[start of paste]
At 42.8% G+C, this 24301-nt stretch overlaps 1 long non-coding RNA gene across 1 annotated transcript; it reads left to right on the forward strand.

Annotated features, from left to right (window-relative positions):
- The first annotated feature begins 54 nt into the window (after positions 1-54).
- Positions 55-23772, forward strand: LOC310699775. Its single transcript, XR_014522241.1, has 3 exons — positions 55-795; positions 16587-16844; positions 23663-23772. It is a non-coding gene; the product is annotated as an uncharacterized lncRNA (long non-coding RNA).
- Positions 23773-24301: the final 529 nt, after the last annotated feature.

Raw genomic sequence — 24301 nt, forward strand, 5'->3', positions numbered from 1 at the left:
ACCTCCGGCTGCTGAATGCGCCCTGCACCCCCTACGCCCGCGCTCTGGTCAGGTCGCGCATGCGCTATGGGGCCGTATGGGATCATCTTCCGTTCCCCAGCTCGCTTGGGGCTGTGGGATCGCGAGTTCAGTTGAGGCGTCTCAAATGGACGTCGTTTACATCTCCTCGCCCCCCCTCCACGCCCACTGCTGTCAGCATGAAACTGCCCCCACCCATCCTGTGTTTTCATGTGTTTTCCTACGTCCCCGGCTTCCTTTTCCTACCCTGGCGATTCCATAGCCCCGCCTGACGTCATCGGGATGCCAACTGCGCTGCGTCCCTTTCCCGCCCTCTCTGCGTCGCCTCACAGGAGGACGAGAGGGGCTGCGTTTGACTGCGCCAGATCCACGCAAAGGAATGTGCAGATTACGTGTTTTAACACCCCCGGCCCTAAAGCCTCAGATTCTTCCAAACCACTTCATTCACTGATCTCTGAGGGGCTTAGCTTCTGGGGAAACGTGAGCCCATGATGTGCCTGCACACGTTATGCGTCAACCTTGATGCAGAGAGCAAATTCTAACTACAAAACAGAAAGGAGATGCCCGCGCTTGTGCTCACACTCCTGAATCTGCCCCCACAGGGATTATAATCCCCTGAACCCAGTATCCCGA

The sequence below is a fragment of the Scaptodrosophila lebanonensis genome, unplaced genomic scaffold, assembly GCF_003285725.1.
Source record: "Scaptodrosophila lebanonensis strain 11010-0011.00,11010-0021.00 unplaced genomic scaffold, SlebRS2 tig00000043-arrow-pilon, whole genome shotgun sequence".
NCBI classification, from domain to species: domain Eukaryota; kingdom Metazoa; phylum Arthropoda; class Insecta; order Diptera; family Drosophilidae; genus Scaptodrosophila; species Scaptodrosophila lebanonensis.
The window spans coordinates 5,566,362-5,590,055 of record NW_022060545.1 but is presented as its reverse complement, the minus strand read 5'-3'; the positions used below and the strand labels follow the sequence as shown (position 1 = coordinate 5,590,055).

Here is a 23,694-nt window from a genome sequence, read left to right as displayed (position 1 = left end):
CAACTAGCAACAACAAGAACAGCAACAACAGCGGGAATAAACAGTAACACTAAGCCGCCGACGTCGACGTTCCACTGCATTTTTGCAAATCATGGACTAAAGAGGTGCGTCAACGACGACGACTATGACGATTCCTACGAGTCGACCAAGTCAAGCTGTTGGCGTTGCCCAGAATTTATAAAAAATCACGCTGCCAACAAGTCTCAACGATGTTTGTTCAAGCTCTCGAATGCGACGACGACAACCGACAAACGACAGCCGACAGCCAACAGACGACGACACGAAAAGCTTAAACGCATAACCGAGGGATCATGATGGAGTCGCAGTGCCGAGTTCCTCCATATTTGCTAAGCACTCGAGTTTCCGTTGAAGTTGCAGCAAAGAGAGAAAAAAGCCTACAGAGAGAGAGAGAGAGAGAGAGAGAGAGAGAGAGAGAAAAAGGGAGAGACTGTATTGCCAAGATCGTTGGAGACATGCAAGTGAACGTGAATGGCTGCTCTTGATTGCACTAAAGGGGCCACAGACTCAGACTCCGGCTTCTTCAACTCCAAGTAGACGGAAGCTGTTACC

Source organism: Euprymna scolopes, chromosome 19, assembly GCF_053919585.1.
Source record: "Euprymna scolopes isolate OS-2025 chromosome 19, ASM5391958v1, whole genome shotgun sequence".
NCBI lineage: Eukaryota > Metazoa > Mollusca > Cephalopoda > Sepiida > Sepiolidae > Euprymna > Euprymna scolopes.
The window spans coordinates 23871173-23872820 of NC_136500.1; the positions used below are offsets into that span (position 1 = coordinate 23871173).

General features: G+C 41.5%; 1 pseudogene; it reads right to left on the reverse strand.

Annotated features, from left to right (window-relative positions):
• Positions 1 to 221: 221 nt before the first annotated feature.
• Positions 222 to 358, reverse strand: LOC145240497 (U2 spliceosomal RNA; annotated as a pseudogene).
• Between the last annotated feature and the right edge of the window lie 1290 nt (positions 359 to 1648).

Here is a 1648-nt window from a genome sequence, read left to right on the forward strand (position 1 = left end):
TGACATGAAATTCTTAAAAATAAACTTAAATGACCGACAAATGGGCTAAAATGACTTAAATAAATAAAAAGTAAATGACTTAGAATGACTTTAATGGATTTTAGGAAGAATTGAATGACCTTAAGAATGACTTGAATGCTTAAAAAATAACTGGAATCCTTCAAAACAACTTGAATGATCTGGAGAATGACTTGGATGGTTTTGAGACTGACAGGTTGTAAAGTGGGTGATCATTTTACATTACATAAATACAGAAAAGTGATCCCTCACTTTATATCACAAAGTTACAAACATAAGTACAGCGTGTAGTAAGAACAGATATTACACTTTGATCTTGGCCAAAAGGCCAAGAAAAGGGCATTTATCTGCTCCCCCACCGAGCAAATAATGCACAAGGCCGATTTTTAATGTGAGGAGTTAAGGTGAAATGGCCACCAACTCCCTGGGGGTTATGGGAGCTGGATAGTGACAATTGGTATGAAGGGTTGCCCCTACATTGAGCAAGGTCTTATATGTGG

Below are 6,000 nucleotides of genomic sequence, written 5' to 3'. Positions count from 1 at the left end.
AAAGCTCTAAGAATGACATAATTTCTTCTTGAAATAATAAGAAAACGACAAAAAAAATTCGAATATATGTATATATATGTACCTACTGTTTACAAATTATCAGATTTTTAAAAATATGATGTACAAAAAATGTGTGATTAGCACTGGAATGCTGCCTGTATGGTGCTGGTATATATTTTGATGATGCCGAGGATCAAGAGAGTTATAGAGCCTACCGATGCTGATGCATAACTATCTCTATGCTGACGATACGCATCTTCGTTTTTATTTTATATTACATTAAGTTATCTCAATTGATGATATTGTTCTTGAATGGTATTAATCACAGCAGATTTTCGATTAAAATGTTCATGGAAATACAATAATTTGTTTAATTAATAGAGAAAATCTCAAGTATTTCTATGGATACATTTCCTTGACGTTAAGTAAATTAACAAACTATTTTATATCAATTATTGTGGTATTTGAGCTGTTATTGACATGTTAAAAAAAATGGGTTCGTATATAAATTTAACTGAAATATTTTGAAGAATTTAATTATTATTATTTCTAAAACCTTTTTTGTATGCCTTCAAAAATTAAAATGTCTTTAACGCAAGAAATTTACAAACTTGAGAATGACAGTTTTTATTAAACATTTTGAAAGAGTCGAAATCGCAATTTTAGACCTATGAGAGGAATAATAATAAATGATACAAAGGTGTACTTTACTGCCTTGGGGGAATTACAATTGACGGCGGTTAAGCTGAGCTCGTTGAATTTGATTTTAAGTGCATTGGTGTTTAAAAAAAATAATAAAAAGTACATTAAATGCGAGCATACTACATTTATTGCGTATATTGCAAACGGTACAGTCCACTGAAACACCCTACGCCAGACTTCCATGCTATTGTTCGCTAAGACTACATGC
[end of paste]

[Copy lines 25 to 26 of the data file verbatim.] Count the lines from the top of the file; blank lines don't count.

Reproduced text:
Below are 6,000 nucleotides of genomic sequence, written 5' to 3'. Positions count from 1 at the left end.
AAAGCTCTAAGAATGACATAATTTCTTCTTGAAATAATAAGAAAACGACAAAAAAAATTCGAATATATGTATATATATGTACCTACTGTTTACAAATTATCAGATTTTTAAAAATATGATGTACAAAAAATGTGTGATTAGCACTGGAATGCTGCCTGTATGGTGCTGGTATATATTTTGATGATGCCGAGGATCAAGAGAGTTATAGAGCCTACCGATGCTGATGCATAACTATCTCTATGCTGACGATACGCATCTTCGTTTTTATTTTATATTACATTAAGTTATCTCAATTGATGATATTGTTCTTGAATGGTATTAATCACAGCAGATTTTCGATTAAAATGTTCATGGAAATACAATAATTTGTTTAATTAATAGAGAAAATCTCAAGTATTTCTATGGATACATTTCCTTGACGTTAAGTAAATTAACAAACTATTTTATATCAATTATTGTGGTATTTGAGCTGTTATTGACATGTTAAAAAAAATGGGTTCGTATATAAATTTAACTGAAATATTTTGAAGAATTTAATTATTATTATTTCTAAAACCTTTTTTGTATGCCTTCAAAAATTAAAATGTCTTTAACGCAAGAAATTTACAAACTTGAGAATGACAGTTTTTATTAAACATTTTGAAAGAGTCGAAATCGCAATTTTAGACCTATGAGAGGAATAATAATAAATGATACAAAGGTGTACTTTACTGCCTTGGGGGAATTACAATTGACGGCGGTTAAGCTGAGCTCGTTGAATTTGATTTTAAGTGCATTGGTGTTTAAAAAAAATAATAAAAAGTACATTAAATGCGAGCATACTACATTTATTGCGTATATTGCAAACGGTACAGTCCACTGAAACACCCTACGCCAGACTTCCATGCTATTGTTCGCTAAGACTACATGC